• Perform 7:00 minute/mile pace for 8 miles in a threshold/tempo workout.
  • Achieve a single day of long distance of 17 miles after 8 weeks of training.

Set the component or technique goals that must be met to achieve the primary and midpoint performance goals. Without executing these component steps, you can’t expect to reach the performance goals. For example (these values are theoretical):

  • Consume and tolerate 12 ounces of fluid per hour while at race pace.
  • Consume and tolerate 200 calories per hour while at race pace.
  • Maintain an average of >170 foot strikes per minute for at least 2 hours.
  • Maintain a run power between 200-250 watts for at least 2 hours.  

Go slower to get faster.

  • I’m a fan of higher volumes of low intensity work with only occasional high intensity work. It’s probably not an accident that professional athletes in any sport lasting for long durations have adopted this strategy. You can’t train hard every day. This is especially the case with older athletes because they just don’t recover as fast as their younger counterparts.
  • As you get closer to an “A” event, emphasize increasing the higher intensity work while decreasing overall duration and distance.

If you are planning to do a lot of competing to “race into shape,” you must come to terms with the fact that not every event can be a PR event.

  • You will need to give up some hard workouts to do the competitions instead. Define which events are the real priority and just let the others go as hard training days.

Allowing a longer build period is generally a safer option because it allows for greater physiological and more gradual structural changes.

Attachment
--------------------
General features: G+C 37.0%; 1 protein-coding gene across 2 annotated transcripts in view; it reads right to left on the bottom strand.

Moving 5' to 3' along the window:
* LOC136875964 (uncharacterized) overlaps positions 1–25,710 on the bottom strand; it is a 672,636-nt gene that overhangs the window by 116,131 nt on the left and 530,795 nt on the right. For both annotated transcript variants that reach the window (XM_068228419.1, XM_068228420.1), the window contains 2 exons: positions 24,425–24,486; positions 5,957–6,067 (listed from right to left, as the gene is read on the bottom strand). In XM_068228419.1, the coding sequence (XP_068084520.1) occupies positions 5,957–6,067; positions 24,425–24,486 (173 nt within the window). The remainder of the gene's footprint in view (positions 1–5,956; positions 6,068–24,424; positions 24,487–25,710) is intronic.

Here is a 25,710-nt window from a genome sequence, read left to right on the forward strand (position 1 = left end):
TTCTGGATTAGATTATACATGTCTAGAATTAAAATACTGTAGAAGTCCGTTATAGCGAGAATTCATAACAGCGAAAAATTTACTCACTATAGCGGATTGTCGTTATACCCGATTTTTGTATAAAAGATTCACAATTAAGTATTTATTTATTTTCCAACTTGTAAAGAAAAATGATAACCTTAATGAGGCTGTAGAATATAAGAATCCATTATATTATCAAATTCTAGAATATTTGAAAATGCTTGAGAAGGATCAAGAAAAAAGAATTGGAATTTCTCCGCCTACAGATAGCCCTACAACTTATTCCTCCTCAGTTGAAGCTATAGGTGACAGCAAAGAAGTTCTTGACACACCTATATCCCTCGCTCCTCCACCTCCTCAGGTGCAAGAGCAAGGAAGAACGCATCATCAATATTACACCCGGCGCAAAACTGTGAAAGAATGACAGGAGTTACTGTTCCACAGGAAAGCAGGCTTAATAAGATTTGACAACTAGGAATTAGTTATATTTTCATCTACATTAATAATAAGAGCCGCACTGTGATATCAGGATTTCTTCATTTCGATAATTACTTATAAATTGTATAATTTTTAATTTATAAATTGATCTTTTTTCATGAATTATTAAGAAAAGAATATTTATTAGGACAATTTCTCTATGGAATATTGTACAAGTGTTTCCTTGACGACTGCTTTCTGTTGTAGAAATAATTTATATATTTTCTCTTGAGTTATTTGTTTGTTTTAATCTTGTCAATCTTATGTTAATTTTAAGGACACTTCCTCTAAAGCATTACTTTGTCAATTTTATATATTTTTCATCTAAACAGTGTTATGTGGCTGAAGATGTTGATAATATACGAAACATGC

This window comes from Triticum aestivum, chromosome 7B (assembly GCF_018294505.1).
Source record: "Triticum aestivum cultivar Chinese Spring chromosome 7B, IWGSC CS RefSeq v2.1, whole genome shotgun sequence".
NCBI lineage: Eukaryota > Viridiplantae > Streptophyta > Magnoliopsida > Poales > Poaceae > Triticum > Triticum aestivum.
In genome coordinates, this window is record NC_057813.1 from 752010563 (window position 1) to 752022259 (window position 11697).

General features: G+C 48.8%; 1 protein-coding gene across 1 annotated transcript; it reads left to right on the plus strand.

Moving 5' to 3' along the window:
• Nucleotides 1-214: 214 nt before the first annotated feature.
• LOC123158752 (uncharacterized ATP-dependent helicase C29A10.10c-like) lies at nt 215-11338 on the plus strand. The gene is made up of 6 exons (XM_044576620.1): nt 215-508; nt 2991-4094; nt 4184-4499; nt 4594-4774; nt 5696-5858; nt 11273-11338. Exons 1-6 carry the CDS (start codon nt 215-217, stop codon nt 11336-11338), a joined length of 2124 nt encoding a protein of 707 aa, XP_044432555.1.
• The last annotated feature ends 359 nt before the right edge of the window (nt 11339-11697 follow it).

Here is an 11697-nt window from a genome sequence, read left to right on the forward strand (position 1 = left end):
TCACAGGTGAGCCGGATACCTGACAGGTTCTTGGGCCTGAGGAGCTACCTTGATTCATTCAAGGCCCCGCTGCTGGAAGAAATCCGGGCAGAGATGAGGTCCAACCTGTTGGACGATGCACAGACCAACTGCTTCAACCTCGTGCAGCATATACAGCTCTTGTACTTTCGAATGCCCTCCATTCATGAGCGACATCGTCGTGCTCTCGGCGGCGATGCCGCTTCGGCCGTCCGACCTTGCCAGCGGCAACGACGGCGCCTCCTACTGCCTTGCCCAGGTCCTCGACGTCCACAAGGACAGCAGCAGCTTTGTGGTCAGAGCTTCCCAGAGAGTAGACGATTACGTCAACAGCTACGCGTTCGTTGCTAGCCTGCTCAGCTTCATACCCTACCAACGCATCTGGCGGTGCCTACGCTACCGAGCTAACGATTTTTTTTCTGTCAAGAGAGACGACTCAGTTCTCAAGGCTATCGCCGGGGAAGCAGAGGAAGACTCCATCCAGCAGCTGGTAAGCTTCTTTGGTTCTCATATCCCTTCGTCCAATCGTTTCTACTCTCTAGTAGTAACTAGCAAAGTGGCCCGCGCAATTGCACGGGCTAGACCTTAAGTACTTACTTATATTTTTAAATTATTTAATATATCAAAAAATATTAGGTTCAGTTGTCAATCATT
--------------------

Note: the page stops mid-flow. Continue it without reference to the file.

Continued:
• Our connective tissues adapt much slower than our fitness. That’s why we often end up with physical injuries instead of metabolic problems.
  • Shorter races require less progression time.
  • Longer races require greater progression time.

Plan for strength training.

  • This overlaps with performing those exercises that the evil PT gave you. I doubt every muscle in your body is at its optimal strength level.

Plan for other cross training.

  • Your cardiovascular system doesn’t know what activity you are doing. Your tendons, muscles, and nervous system need to adapt and learn the pattern and load of running to be efficient and prevent injury but performing other types of exercise, like swimming and rowing, will not detract from those abilities.

Involve your friends and family.

  • Where would your family like to go for a trip or vacation?
  • What events are your friends doing? This might get you a new training partner, which is great if you are occasionally struggling to leave the house in the winter. But it might backfire if you are the one always providing the real motivation.

Consider other equipment to more objectively measure performance.